“STMA proved it is possible to combine multiple stress tolerance and still get good yields. One of the greatest aspects of STMA are great partnerships which have only grown stronger through the years. We are now the proud partners of over 100 seed companies,” said B.M. Prasanna, director of the CIMMYT Global Maize Program and the CGIAR Research Program on Maize (MAIZE), in his keynote address. 

CIMMYT and partners across SSA are working together in the fight against challenges such as drought, maize lethal necrosis (MLN) and fall armyworm (FAW) using innovative technologies such as doubled haploids, marker assisted back crossing, and germplasm screening to develop improved stress tolerant maize for farmers. The efforts are paying off—in 2018, 3.5 million smallholder farmers planted stress tolerant maize varieties in 10 African countries, Prasanna said.

STMA Annual review participants visited ZAMSEED – Lusaka 8 May 2019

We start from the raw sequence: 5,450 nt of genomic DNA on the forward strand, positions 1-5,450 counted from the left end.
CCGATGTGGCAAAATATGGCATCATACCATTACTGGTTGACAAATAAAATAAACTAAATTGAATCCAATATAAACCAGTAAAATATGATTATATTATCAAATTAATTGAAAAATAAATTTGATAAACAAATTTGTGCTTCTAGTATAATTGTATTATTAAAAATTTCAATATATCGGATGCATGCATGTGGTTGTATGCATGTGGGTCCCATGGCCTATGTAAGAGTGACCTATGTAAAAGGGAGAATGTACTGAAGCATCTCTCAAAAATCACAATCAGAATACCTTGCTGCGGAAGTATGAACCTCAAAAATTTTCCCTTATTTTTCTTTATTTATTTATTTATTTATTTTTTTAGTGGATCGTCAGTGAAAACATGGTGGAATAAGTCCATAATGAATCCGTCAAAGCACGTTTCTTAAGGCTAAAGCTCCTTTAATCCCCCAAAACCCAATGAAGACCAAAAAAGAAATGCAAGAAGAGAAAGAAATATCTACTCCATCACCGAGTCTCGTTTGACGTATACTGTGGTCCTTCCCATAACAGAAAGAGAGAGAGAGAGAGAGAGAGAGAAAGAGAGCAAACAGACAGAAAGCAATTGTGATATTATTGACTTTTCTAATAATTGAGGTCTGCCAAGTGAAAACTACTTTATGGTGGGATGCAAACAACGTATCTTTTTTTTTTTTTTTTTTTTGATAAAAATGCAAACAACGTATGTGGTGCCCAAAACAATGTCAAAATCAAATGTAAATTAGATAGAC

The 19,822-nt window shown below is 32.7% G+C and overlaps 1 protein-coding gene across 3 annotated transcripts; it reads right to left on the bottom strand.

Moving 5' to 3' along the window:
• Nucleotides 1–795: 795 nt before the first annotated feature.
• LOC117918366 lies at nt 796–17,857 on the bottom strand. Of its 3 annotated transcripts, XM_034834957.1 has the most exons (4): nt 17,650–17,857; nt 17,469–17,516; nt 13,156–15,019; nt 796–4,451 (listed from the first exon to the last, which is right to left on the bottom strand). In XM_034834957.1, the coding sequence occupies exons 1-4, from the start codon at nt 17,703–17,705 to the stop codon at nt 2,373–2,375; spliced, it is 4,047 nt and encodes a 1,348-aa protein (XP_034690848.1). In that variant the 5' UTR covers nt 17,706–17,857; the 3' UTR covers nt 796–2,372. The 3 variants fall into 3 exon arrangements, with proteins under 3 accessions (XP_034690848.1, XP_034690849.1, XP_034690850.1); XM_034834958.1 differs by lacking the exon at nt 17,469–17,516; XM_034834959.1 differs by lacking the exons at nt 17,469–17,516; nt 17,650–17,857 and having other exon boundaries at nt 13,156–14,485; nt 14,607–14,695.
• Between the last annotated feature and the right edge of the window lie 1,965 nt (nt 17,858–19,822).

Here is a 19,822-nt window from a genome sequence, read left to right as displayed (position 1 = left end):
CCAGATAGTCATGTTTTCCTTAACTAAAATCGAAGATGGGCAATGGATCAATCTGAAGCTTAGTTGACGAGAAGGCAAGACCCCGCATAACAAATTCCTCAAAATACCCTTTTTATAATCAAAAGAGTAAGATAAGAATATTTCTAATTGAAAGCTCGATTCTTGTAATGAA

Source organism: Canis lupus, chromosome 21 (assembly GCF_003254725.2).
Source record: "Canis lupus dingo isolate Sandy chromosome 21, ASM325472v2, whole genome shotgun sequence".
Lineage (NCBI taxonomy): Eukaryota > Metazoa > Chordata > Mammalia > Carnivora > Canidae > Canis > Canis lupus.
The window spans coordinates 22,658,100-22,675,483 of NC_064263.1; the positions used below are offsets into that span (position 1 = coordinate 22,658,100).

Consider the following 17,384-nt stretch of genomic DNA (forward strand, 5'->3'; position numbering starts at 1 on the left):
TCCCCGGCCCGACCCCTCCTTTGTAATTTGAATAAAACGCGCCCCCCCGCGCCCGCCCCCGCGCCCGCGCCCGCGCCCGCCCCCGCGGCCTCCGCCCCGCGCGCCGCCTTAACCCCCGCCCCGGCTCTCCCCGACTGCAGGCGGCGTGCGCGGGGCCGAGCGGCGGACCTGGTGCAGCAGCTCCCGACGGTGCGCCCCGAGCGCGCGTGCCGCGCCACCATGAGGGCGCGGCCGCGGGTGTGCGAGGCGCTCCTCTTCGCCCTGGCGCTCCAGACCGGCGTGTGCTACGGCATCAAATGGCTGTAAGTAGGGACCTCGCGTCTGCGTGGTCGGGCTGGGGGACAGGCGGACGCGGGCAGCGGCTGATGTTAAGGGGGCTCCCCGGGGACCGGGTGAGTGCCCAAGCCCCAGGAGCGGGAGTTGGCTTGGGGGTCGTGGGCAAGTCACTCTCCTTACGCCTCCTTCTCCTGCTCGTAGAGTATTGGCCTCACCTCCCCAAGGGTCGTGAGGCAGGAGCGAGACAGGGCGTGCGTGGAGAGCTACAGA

On May 8, participants visited local seed company partners, namely Afriseed, Zamseed and QualiBasic Seed to learn more about the opportunities and challenges of producing stress tolerant maize seed for smallholder farmers. Afriseed CEO Stephanie Angomwile discussed her business strategy and passion for agriculture with participants. She expressed her gratitude for the support CIMMYT has provided the company, including access to drought tolerant maize varieties as well as capacity development opportunities for her staff.

At QualiBasic Seeds (QBS), CIMMYT staff and partners were given the opportunity to learn and ask questions about the seed multiplication process in Zambia and the importance of high quality, genetically pure foundation seeds for seed companies.